Fourteen days after the first-stage operation, the patient underwent laparotomy as the second-stage operation to reconstruct a narrow gastric tube via a retrosternal route. The abdominal esophagus was dissected from the esophageal hiatus. The esophageal hiatus was sutured. Neither dyspnea nor hypoxemia was observed after the second-stage operation. PaO2 of the patient was 71 mmHg in room air. However, an inflammatory reaction associated with a white blood cell count of about 11,000/μl and C-reactive protein levels of 6.21 mg/dl continued; on day 27 after the first operation, thoracoabdominal CT was performed, showing retrocardiac pulmonary atelectasis. Blood flow from the left pulmonary artery to the atelectatic lung was observed, and the patient was diagnosed with a retrocardiac left lung hernia in which the left lower lobe was displaced into the right thoracic cavity (Fig. 2a, b). At bronchoscopy, bronchial occlusion was observed at the base of the left lung, and although it was possible to pass the bronchoscope, the occlusion was not resolved (Fig. 3). This was thought to be due to bending of the bronchus. Assuming that the inflammatory reaction was due to the effect of the lung hernia, a diagnostic thoracoscopy of the left chest cavity was performed.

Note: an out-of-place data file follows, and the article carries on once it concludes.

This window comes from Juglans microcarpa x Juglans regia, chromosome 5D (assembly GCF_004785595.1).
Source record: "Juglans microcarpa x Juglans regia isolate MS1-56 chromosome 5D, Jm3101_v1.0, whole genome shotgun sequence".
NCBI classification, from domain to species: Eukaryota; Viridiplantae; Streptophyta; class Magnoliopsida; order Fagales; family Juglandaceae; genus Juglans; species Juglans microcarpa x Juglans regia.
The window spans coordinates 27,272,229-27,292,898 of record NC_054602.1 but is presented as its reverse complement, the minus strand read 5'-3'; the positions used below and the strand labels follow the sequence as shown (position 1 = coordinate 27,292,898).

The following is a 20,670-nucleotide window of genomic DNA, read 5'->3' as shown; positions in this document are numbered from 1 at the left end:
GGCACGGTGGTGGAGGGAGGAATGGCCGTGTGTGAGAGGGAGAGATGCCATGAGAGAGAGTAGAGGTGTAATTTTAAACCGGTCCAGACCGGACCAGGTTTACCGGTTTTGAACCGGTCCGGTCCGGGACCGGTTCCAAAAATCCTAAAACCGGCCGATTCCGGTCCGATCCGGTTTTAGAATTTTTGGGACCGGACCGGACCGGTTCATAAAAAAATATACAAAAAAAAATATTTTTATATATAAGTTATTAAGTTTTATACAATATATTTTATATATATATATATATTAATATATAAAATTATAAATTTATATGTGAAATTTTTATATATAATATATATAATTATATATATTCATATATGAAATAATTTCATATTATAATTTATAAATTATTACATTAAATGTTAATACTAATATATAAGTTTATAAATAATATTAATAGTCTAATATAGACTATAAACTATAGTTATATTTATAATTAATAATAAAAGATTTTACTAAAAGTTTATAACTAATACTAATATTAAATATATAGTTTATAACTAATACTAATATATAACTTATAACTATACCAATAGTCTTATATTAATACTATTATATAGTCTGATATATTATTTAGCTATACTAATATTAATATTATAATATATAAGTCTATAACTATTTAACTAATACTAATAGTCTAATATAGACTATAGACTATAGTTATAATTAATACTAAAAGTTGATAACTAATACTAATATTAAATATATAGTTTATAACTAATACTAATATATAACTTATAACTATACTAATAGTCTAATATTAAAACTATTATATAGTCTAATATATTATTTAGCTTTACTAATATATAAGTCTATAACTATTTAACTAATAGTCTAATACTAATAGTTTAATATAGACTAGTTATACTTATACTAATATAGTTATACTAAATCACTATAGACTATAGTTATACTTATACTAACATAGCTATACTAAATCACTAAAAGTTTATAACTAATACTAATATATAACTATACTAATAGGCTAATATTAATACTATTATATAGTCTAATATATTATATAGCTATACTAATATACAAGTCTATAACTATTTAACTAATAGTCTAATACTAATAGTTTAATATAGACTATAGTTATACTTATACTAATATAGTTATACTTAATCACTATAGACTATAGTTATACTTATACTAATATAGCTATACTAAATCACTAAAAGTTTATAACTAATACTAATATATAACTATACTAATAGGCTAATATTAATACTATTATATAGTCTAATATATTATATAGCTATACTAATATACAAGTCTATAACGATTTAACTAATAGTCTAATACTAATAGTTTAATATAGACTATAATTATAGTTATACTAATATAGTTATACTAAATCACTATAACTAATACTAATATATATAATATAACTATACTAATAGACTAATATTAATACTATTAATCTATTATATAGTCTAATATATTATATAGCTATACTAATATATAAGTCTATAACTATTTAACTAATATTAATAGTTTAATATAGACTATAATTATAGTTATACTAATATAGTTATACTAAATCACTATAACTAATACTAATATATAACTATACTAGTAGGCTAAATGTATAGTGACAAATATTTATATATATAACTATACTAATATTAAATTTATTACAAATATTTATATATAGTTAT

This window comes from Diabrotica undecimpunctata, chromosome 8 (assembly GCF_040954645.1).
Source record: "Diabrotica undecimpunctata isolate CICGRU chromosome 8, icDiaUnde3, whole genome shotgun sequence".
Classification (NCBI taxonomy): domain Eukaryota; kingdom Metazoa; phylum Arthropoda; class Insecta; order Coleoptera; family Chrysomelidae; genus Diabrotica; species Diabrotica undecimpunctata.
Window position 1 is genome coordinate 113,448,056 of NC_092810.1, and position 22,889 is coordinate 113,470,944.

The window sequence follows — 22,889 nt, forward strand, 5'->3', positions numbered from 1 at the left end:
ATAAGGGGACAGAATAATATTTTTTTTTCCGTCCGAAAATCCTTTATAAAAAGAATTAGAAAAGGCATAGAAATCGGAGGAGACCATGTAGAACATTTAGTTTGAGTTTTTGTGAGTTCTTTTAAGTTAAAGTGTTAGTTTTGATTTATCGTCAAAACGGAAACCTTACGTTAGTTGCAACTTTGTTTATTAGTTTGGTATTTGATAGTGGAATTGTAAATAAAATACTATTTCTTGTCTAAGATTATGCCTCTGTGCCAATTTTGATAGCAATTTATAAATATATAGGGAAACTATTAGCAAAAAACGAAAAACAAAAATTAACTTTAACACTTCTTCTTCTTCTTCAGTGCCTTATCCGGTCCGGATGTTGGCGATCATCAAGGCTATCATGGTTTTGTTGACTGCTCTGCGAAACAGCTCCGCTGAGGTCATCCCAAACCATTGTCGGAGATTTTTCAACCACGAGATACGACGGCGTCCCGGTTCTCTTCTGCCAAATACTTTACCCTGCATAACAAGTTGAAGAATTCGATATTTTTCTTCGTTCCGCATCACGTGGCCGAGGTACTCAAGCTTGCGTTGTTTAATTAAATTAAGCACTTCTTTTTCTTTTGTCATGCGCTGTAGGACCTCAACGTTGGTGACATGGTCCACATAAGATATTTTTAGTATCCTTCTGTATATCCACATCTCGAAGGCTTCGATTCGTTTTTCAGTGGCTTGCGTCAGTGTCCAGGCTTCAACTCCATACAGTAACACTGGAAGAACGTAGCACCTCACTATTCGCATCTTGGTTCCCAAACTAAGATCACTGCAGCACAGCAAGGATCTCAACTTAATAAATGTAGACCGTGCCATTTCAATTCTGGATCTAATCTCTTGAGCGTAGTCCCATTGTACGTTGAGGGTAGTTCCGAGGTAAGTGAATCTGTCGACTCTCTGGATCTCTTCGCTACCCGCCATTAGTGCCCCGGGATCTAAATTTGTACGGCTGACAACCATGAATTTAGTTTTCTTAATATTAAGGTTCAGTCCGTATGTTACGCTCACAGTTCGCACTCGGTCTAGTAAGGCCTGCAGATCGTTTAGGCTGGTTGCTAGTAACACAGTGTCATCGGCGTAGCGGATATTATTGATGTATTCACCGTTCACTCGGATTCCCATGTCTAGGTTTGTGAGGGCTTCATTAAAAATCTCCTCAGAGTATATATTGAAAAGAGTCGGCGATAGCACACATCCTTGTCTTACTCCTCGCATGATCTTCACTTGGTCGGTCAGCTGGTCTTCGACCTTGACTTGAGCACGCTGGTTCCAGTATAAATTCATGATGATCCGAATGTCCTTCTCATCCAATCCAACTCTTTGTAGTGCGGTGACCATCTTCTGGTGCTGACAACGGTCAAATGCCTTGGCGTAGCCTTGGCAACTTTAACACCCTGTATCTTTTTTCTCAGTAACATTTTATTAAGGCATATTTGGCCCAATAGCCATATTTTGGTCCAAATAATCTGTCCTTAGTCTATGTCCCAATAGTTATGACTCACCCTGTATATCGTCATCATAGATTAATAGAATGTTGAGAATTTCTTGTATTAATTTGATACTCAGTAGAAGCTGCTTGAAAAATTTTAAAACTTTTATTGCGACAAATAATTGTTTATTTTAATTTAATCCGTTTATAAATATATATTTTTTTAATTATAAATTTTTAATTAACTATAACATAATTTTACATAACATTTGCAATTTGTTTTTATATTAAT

Fig. 2

a Atelectatic lung is observed between the heart and aorta. Blood flow from the left pulmonary artery to the atelectatic lung is observed. b The atelectatic basal segment is displaced into the subcarina

Fig. 3

Bronchial occlusion was observed at the base of the left lung, and although it was possible to pass the bronchoscope, the occlusion was not resolved

At diagnostic thoracoscopy, the left basal segment of the lung was atelectatic and reddish and had herniated into the right thoracic cavity through an opening between the aorta and pericardium (Fig. 4). The herniated lung tip adhered strongly to the subcarina, and a repair operation by thoracotomy was necessary. At a left seventh intercostal thoracotomy, synechiotomy was performed. The left basal segment was re-integrated into the left thoracic cavity, and neither ischemia nor necrosis was observed. The hernial orifice was closed by suturing the mediastinal pleura. A drainage tube was inserted into the left apical portion of the pleural cavity, while another was inserted into the portion of the mediastinum into which the lung had herniated, both via the left thoracic cavity, and the chest was then closed. The patient’s postoperative course was uneventful. The patient is currently being followed as an outpatient, and no recurrence of the lung hernia has been observed.